Sigourney Weaver sported a very 1984 perm almost identical to the one I was wearing when I first saw this movie. Hell, every female character had big hair.

"Print is dead," one character declares authoritatively. Wait, we knew that then?

We heard Casey Kasem's Top 40 on the radio, a man and a program I hadn't thought of in years.

After seeing a spirit in her refrigerator, Sigourney enlists Bill Murray to come check, only to find it full of junk food. "What was he doing in my icebox?" she asks. People still said icebox in 1984?

Smoking was rampant and even the ghostbusters smoked while wearing their highly flammable proton packs.

Once Sigourney is possessed, she wears a full-on "Flashdance" one-shouldered dress, just like we all wore in 1984.

Her accountant neighbor Louis, played by geek extraordinaire Rick Moranis, throws a party (inviting clients so he can write it off, natch) and to further show how uncool he is, not only plans to play Twister, but the music at his party is "Disco Inferno."

Gawd, Louis, that song is so 1976.

But the most telling line for me was when Ernie Hudson's character, Winston, the new hire at Ghostbusters, gets freaked out by the demons facing them.

"This job is definitely not worth eleven thousand a year!" he screams.

That's just about exactly what I was making in 1984, big hair, off-the-shoulder shirt and all.

But let's be clear. I was not listening to "Disco Inferno."

Stirring Up the Lewdly-Inclined

With Bootleg Shakespeare, you gotta want it.

Meaning, you gotta be willing to eat a late lunch (3:45 at Garnett's, where I run into the guy who recently gave me a mix tape and thank him for his mix making) and stand in line for a good, long while.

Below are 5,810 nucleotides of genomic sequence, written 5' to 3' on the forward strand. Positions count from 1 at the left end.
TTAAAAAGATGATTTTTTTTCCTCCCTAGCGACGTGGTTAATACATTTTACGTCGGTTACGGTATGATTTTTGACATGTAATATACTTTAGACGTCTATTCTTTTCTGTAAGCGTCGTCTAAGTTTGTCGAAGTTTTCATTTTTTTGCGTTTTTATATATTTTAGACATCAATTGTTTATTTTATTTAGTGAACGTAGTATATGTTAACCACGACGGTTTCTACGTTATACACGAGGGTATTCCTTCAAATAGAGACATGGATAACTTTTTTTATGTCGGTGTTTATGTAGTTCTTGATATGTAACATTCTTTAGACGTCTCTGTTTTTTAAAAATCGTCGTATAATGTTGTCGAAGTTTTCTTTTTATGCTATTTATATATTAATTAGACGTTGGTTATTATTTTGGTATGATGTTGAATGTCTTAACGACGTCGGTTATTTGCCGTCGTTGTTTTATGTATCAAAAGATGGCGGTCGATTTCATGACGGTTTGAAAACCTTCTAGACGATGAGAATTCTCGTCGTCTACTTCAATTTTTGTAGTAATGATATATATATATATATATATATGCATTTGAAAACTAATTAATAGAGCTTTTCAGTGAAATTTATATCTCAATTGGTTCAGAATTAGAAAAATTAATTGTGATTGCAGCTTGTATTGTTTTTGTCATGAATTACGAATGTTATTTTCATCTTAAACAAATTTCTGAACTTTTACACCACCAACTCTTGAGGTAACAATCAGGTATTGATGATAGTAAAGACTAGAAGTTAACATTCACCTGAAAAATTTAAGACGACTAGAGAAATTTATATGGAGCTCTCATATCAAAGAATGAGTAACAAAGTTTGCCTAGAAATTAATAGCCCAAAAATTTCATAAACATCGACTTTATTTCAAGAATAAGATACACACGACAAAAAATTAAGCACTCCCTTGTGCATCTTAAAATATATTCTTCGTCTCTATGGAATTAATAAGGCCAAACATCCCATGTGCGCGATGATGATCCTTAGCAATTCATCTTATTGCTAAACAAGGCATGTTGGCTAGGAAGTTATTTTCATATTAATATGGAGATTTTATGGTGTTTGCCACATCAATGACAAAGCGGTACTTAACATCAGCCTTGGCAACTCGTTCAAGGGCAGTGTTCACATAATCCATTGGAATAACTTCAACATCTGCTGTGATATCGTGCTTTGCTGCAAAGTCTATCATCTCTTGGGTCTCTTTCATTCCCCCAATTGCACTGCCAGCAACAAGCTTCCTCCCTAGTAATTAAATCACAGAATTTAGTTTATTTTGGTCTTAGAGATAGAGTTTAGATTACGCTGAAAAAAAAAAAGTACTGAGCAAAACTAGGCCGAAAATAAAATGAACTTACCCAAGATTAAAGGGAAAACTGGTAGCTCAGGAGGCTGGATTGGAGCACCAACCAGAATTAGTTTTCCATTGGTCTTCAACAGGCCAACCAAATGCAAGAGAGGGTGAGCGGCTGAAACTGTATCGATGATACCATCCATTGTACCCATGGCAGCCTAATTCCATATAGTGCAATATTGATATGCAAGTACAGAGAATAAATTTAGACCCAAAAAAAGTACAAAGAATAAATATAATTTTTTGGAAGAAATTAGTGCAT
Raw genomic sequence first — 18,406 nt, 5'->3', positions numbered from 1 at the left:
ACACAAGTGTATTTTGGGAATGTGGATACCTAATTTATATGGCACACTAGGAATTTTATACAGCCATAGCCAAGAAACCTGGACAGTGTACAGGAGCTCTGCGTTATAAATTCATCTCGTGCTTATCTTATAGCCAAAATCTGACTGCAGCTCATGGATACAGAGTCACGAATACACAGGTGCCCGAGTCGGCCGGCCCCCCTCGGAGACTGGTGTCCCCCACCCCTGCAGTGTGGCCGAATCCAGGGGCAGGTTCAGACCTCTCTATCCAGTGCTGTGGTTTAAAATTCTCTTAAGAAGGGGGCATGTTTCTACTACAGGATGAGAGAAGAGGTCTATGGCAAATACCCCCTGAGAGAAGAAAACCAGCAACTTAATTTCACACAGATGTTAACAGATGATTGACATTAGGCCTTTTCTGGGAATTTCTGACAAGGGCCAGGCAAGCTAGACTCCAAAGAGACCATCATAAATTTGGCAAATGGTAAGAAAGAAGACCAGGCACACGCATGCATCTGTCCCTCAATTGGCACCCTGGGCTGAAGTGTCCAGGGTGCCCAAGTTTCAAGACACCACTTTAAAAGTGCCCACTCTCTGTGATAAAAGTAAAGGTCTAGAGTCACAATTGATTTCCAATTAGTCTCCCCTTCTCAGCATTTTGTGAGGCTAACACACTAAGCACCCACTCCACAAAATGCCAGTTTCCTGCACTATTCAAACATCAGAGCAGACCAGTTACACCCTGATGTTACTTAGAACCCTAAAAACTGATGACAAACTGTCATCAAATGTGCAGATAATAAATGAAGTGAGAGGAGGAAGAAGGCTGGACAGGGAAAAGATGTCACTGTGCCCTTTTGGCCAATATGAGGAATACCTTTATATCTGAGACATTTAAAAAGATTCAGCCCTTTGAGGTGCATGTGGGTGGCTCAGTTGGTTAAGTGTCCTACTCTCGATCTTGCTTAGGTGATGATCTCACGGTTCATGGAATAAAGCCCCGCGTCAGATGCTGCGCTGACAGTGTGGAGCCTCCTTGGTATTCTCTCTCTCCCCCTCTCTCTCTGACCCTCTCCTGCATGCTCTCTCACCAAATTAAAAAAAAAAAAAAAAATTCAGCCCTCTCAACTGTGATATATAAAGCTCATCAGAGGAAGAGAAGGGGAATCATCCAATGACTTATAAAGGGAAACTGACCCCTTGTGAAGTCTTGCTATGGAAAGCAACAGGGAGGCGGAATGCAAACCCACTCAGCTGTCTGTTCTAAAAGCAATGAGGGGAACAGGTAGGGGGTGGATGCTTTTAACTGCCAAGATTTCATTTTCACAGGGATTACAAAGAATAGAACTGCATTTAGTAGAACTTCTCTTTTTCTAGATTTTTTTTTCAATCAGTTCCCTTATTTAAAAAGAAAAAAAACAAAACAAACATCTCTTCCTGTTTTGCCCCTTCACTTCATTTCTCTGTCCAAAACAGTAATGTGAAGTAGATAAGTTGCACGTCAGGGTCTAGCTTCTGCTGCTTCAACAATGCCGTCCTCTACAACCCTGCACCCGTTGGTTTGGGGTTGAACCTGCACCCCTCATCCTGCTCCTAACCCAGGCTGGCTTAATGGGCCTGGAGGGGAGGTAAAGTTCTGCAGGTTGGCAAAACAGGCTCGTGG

Say, from 4:45 to 6:10 when my friend and I finally procure tickets and are free until the 7:30 curtain time.

Waiting for tickets, the head usher comes out in an ensemble that could stop traffic: leather lace-up pants, a vest, heels and a red, white and blue stars and stripes shirt he bought for his first concert back in the '70s.

Naturally, I had to inquire what that show was and was told it was the Fifth Dimension at Franklin Street gym. He came *this* close to dancing with Marilyn McCoo, he said.

Whoa.

Another usher is dressed in silver lame pants with silver boots and lots of bling. It's a magnificently '70s ensemble.

The man in line ahead of me eventually joins our conversation about the people butting in front of the line and later gives me a quizzical look and says, "You're the one who writes the blog, right?"

How the hell did you know that? "I figured it out," he claims.

Yea, right.

Leaving the ticket line to kill time, we pass the waiting line, now well past Staples, and I hear someone call out to me, "Hey, beautiful!"

As Friend and I discussed, those are words no woman ever tires of hearing.

Back inside, director James Ricks explains that the beauty of doing a play like "Pericles, Prince of Tyre" is that it's infrequently produced, thus there are no expectations.

No ghosts of Richard Burton, as he explains it.